“It’s kind of a higher calling, if you will. … It gets you up in the morning. You wake up, and you want to go to work. You want to go do something great because it’s for your community,” Johnson adds.

He may be on to something. In the past year, A&P—with its Colorado office in Aurora—has twice been honored as one of the Denver metro area’s best places to work. On workplace website Glassdoor.com, anonymous A&P employees post reviews such as, “Great company, awesome culture and people” and “Virtually unlimited opportunity.”

With all those good vibes emanating from the staff, it’s not surprising when Whitney says the average employee’s tenure with the company is 10 years.  Still, it may be a customer who offers the highest praise for A&P, which has nine offices around the country and currently ranks at No. 8 among Colorado-Wyoming GCs in the Mountain States list, with regional revenues of $271.4 million in fiscal 2014.

That customer is Therese Brown, vice president of the Westminster, Colo., branch of Front Range Community College. She manages the campus’s construction and has worked with A&P on a string of projects since 2009. Brown recalls a conversation with A&P Project Executive Tom Stone during the Great Recession, when construction was hurting in Denver and across the country.

“I said to Tom, ‘How are you guys doing?’ And he said, ‘We’re doing OK. I’ve got 200 families that I need to take care of.’ Does he live out the family values?  Absolutely. He was concerned about keeping his people employed, and he spoke of them as family,” she says.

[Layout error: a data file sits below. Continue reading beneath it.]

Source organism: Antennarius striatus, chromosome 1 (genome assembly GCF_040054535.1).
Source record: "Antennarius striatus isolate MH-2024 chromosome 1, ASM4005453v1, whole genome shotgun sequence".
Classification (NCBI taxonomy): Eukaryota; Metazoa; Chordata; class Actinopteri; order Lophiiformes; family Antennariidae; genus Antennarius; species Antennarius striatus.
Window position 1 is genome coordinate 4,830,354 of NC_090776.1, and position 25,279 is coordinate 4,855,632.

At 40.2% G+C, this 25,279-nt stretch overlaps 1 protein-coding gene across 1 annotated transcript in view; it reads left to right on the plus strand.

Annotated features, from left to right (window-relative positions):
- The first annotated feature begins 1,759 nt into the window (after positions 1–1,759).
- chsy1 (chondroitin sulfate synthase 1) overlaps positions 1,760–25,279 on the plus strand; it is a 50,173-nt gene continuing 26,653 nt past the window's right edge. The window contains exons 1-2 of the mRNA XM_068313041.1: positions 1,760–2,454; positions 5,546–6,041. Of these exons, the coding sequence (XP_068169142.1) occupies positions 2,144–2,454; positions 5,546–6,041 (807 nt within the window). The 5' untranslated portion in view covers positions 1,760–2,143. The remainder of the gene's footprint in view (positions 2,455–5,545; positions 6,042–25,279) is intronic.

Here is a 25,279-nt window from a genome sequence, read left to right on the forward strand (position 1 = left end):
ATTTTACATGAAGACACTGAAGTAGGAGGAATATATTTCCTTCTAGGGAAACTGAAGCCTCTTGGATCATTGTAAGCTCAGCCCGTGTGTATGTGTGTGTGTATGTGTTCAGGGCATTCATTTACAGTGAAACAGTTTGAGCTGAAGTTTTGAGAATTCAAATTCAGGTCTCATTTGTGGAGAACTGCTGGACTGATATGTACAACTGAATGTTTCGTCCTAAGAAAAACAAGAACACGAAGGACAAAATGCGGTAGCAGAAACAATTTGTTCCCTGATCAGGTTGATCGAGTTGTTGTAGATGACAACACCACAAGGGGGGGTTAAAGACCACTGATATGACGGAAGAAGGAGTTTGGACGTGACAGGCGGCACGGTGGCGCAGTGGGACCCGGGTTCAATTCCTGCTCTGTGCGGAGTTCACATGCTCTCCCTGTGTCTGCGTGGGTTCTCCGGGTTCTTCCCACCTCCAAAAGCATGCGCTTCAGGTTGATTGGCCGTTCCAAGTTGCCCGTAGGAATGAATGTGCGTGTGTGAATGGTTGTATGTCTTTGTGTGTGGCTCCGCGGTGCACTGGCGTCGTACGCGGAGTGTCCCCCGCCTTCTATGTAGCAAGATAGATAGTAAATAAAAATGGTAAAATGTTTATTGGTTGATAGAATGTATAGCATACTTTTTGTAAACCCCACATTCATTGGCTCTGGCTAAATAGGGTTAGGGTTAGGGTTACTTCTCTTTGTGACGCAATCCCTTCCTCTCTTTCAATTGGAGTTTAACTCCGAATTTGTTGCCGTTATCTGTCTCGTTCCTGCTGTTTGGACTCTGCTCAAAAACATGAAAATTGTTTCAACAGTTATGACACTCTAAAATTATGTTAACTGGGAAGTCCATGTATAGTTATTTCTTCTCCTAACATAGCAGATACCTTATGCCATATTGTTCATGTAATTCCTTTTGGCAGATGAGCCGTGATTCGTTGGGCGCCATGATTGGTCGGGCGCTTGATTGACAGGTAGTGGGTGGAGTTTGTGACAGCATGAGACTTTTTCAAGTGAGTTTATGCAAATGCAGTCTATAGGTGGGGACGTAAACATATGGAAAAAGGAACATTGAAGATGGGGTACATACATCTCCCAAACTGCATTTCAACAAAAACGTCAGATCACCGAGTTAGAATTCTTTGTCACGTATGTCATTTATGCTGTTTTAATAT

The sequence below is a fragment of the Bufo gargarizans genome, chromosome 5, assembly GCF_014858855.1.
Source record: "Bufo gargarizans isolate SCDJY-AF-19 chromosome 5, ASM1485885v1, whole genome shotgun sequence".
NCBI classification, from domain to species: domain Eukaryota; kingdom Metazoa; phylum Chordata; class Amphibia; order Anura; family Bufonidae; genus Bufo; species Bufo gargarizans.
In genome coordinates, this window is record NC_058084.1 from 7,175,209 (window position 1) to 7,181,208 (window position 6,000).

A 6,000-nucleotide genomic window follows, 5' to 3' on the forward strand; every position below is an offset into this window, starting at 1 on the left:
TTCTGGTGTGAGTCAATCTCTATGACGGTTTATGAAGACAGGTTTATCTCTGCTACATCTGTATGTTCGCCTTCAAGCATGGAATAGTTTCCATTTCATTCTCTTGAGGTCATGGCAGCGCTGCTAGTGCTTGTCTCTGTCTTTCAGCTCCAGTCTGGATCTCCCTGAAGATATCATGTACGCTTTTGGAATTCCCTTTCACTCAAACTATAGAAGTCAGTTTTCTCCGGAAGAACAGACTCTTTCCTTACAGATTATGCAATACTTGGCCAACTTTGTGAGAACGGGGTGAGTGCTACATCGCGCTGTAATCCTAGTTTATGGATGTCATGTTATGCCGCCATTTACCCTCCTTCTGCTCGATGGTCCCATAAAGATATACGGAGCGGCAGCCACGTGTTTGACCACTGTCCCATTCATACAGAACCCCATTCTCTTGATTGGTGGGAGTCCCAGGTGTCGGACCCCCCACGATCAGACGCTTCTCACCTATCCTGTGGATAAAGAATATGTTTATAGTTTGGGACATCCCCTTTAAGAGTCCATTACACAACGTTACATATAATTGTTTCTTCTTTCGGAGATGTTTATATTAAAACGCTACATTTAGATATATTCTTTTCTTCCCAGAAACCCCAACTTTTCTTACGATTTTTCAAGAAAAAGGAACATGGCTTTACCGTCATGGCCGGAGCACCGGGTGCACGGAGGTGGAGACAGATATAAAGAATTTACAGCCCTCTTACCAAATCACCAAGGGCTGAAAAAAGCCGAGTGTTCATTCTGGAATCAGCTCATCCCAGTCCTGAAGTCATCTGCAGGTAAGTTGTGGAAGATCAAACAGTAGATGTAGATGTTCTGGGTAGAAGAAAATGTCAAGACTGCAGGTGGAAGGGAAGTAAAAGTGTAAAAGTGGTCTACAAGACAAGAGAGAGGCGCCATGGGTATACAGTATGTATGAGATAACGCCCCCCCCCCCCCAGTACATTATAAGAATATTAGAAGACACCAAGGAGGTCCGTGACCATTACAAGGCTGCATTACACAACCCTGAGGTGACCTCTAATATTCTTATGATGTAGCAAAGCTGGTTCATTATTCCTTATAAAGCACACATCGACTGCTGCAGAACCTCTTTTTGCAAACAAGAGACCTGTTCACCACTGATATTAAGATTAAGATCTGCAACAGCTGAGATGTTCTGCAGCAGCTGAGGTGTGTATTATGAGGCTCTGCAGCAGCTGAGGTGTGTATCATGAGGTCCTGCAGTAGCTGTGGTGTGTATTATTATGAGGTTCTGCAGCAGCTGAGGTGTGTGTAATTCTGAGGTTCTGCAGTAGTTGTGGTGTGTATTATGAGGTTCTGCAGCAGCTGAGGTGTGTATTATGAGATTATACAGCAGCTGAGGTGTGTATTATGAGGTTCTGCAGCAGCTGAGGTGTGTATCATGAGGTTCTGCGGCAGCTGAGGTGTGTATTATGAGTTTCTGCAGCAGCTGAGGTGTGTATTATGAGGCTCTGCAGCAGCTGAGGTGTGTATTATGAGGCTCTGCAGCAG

Ron McDaniel, senior vice president of the Denver office of A&P client Shea Properties—another family-owned company—sees a commonality between the two organizations.

“Stylistically, I think we’re both fairly similar in that [our companies’] work is very relationship-based,” McDaniel says. “They have tendencies to be driven by relationships more than stockholder equity and making short-term decisions. I think both of us have longer-term thought processes about how we’re doing our businesses.”

The value that A&P puts on relationships has been evident in Diener’s experience, as well. “Their word is good,” Diener says. “Yes, we all sign contracts. Then, the contract goes in a drawer, and we work together. They don’t pull the contract out on a regular basis and throw something in your face about ‘The contract says this and this and this’ and have an argument about it. It’s more like, the contract is signed, it goes in a drawer, we create a team, and we get a project done.”

A&P’s recent jobs have been impressive. In addition to ongoing work for Front Range Community College and UC Health, the company is building or has just completed numerous projects, including the $74.4-million, 296,000-sq-ft, 11-story CoBank Center for Shea Properties in Greenwood Village; the $21.7-million Depot Square Transit Village in Boulder; $20.5 million in additions and renovations to Lake County High School in Leadville; the $15.4-million Boulder County St. Vrain Office Building in Longmont; and a $15-million renovation project for the Vanguard Classical School in Aurora.

Looking forward, Weicht stresses the need for a “healthy mix” of projects—balancing schools, offices, multifamily developments and other sectors—as well as a desire to explore different markets. One such new venture is the current construction of a brewery in Asheville, N.C., for Fort Collins-based New Belgium Brewing Co.

If A&P’s future is anything like its past, employees and customers should be raising toasts long into the night.